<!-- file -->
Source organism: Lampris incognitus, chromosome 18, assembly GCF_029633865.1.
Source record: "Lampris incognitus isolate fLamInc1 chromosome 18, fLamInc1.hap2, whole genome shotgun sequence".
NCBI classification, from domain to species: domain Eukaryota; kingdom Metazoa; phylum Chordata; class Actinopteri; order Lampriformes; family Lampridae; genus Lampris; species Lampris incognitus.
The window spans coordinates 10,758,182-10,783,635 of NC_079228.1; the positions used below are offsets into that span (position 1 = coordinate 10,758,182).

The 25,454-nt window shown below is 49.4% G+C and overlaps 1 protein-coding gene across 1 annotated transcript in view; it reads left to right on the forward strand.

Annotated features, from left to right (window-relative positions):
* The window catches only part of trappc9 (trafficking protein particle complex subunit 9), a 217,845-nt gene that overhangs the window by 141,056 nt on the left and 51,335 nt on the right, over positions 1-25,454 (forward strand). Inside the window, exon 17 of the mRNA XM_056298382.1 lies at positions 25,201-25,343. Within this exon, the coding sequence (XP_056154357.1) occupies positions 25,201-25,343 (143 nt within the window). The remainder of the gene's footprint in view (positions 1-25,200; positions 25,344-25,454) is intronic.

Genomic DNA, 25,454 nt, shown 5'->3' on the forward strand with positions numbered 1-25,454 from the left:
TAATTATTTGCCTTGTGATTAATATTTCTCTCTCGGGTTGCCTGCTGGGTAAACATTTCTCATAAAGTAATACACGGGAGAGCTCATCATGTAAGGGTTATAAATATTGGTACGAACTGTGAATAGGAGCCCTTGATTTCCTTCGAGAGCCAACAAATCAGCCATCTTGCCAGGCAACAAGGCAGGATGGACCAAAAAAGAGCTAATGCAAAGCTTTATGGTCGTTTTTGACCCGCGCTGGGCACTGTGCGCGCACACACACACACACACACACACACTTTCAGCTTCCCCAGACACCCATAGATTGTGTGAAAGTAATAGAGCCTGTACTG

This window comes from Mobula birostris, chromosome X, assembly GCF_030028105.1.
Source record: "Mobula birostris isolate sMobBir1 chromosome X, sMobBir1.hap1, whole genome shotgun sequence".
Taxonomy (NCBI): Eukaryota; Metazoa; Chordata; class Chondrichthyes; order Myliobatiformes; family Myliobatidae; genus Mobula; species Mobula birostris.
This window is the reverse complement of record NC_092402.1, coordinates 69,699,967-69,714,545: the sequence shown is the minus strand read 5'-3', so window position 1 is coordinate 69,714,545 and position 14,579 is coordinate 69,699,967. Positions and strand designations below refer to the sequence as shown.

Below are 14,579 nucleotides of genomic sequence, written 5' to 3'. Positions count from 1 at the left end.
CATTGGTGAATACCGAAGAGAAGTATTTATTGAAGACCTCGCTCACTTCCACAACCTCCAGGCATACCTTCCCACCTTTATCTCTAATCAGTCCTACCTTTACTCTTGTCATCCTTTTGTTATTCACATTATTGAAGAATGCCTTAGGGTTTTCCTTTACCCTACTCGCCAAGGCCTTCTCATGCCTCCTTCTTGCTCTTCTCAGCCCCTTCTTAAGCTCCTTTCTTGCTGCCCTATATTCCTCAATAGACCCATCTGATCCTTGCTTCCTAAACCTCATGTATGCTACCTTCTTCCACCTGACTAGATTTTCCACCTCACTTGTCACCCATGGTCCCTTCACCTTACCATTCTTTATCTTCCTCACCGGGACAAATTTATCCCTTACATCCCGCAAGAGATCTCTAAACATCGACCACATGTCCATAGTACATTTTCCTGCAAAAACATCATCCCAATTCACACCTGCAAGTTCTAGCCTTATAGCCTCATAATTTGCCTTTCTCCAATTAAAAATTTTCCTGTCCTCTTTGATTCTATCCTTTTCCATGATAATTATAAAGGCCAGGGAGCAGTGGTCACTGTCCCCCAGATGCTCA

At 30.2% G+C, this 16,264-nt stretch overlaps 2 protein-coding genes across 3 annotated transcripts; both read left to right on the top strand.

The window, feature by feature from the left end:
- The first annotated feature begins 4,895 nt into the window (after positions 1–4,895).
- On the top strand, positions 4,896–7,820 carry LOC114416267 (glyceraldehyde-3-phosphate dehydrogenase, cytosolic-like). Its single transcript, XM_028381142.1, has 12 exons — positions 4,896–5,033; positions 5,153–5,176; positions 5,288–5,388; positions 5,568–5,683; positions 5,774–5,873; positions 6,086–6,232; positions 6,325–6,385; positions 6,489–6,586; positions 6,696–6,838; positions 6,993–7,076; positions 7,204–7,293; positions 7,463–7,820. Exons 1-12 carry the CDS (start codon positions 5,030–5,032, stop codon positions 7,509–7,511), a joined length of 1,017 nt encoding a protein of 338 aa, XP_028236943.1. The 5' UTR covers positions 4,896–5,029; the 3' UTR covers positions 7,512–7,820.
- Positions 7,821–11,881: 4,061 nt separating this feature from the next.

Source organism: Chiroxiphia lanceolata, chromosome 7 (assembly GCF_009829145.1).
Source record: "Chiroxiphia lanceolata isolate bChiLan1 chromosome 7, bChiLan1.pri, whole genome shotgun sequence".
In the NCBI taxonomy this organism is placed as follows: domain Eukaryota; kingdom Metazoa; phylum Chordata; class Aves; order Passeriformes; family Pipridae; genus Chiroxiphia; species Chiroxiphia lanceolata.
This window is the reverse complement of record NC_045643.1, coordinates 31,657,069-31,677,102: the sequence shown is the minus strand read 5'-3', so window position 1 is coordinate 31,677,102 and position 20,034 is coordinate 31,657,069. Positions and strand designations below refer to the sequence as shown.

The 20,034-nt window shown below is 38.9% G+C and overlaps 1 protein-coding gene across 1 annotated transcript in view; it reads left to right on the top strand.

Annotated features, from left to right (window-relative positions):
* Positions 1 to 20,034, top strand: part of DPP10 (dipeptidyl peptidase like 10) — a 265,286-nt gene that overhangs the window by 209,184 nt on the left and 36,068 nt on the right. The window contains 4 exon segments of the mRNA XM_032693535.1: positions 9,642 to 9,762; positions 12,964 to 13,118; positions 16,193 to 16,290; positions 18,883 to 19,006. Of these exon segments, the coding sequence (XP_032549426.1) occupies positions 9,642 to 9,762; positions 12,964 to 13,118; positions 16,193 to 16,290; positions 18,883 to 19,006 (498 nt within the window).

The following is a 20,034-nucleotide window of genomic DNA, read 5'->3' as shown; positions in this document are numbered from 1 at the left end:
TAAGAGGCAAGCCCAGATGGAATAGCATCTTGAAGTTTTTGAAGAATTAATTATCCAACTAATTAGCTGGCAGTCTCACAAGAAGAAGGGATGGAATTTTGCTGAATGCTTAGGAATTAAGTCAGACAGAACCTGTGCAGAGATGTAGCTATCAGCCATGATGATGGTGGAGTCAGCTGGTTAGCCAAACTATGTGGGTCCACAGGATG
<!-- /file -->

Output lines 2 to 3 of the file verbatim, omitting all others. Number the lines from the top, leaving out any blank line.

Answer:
Source record: "Lampris incognitus isolate fLamInc1 chromosome 18, fLamInc1.hap2, whole genome shotgun sequence".
NCBI classification, from domain to species: domain Eukaryota; kingdom Metazoa; phylum Chordata; class Actinopteri; order Lampriformes; family Lampridae; genus Lampris; species Lampris incognitus.